Great Wolford in the 1970s
The following are extracts from a letter written by Meredith Hawes to the Planning Authority in 1970. It reveals a somewhat depressing picture of Great Wolford at the time.
"As residents since 1960 in the small community of Great Wolford my wife and I are concerned about certain events which may effect adversely the present and future development in the conservation area of this village as outlined by your Design and Special Studies Group in February 1970. Our concern is shared by many other residents in this village and I feel I should call your attention to these matters without further delay.
We are not, of course, opposed in principle to alterations and modernisation of existing buildings of character where such changes are unavoidable and essential to the well-being of the residents but, at the same time, we and others have a particular interest in environment as it reflects character and is of group value to such a closely integrated community as exists here. From your study group report referred to above it is obvious that your department and the County Council are also concerned in this matter.
The Conservation Plan (February 1970) of Great Wolford indicates an area of character essential to the village extending from the Church to the cross-roads and northwards to the junction of the Todenham Road. Within this area however two buildings of architectural character and occupying key positions are threatened by decay or demolition. I refer (a) to the semi-detached stone house next to the village shop on the left approaching the church and (b) to the stone thatched cottage at the S.W corner of the Todenham Road junction. These two buildings are empty and rapidly deteriorating through lack of attention to the fabric and its depredation by irresponsible persons. In the case of (a) the owner is unwilling to let it or put the house up for sale and it has remained empty for some years. In the case of (b) the person deputising for the owner seems unwilling to put the property up for sale or auction and its deterioration has now reached such a point when the building is threatened with demolition. This would be a great loss and an irresponsible act as it forms a significant terminal feature to the North/South axis of the village. If this building were put up for auction it is certain that it would attract a discriminating buyer who would be prepared to restore the cottage to much of its original character and charm and thereby preserve the group's character of buildings at this cross-roads. (Incidentally, any suggestion that this house should be demolished for road widening is irrelevant as there is plenty of room for this to be done without destroying this particular building or interfering with its access).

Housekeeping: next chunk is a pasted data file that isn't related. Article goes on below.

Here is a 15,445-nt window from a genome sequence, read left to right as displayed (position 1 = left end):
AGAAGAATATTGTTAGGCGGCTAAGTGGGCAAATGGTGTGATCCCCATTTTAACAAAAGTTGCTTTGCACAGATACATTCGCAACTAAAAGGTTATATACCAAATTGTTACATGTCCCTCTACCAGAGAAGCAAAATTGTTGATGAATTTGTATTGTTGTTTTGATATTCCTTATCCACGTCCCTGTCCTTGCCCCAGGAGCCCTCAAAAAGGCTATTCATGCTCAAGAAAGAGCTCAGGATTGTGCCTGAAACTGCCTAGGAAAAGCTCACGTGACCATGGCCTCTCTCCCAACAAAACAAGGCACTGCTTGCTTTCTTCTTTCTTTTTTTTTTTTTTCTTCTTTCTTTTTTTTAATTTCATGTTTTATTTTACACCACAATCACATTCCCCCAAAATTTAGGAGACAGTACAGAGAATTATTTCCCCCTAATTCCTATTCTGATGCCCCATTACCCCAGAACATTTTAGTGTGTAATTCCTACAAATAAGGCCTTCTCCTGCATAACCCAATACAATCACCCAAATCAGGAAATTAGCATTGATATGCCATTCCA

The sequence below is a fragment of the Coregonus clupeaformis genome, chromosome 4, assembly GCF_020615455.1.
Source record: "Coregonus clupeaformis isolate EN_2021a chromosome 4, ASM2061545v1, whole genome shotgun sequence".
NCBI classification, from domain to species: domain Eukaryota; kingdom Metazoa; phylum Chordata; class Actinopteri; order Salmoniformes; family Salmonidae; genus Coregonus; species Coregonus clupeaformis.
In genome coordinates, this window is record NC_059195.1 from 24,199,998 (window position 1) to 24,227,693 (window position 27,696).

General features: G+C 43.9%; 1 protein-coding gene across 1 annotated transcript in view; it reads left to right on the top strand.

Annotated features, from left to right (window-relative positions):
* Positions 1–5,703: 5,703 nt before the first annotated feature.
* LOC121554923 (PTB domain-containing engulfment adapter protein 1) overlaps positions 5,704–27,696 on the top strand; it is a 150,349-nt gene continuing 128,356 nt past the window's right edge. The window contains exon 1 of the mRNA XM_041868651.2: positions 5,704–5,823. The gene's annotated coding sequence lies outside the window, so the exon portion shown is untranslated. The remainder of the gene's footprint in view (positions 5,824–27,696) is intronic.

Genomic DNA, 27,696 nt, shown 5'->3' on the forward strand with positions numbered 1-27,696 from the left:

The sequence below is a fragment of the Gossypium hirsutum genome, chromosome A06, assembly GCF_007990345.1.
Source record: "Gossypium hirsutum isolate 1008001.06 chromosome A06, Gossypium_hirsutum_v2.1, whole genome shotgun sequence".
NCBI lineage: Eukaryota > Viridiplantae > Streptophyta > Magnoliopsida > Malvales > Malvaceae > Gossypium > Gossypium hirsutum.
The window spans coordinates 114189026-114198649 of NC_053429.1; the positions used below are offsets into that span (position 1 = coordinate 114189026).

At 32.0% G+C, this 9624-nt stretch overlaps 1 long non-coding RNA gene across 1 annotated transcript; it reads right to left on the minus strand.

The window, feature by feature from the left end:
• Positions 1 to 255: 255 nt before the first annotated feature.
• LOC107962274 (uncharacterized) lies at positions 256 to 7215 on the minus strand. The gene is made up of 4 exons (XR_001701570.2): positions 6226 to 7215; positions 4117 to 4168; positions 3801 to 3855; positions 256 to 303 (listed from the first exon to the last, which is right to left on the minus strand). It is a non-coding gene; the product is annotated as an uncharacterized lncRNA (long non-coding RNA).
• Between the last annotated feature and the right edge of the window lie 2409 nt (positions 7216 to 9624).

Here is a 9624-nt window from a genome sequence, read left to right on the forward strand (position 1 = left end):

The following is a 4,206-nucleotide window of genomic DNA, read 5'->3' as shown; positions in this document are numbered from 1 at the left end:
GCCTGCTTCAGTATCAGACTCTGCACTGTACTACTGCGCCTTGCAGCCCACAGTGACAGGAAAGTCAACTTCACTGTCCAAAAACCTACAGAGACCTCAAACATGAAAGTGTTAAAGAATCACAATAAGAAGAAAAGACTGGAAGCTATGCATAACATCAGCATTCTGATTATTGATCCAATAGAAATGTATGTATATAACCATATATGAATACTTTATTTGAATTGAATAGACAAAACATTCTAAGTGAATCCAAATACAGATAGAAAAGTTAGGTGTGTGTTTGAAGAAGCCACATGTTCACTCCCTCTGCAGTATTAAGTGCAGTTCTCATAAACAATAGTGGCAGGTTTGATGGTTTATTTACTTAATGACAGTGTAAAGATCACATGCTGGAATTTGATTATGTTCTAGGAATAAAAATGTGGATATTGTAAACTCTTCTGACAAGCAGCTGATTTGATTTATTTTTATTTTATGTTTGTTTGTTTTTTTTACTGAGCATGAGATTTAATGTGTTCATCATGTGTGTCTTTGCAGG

In discussion with Mr Cooper, Surveyor and Sanitary Inspector, Shipston on Stour R.D.C we have raised these particular cases and a number of other matters, namely:
(1) Buildings of character in the village outside the central area of character, including:
- Nethercote Farm (completely abandoned but originally a house of dignity and character which with expert care could be largely restored to its original character and made completely habitable.
- Brook Cottages on the Toddenham Road, two semi-detached buildings in brick and stone which are in character with other buildings in the conservation area of the village. One is for sale but the other used as a builders yard and store has been neglected for years; with proper care however it could be restored and would make a residence of character.
- Modernisation and extension of a brick semi-detached cottage on the Barton Road using totally unsuitable bricks.
(2) The erosion and fouling of footpaths by the constant straying and movement of cattle, the careless driving of large farm vehicles and the parking of cars. This is particularly noticeable on the road leading to Barton.
(3) The small village green in the area of character is in a bad state with the turf disturbed and not replaced where a faulty drainage system leads to periodic blockages.
Mr Cooper suggested that we should approach you and in view of the matters raised above I am now doing so in the hope that something can be done to combat the undoubted erosion of amenities and character of the village which has been and is still taking place. It may be of interest to you to know that, until August 1970, I was Principal of the Birmingham College of Art and Design, when I was also responsible for the School of Architecture (Director Prof Denys Huton) and the School of Planning (Prof Rose). My wife, who is an art historian was also a lecturer at the College of Art at Birmingham".
The map accompanying the documents to which Hawes refers notes that Ingram Close, The Leys, Leylands, Rising Hill, the Coach House (which Mr Hawes had built and occupied), Little Orchards and Homefield were all "recent buildings". Other building has taken place since; "the recent buildings" are now integral parts of the village, each of the dilapidated buildings to which he refers ia now a "des res", and life goes on!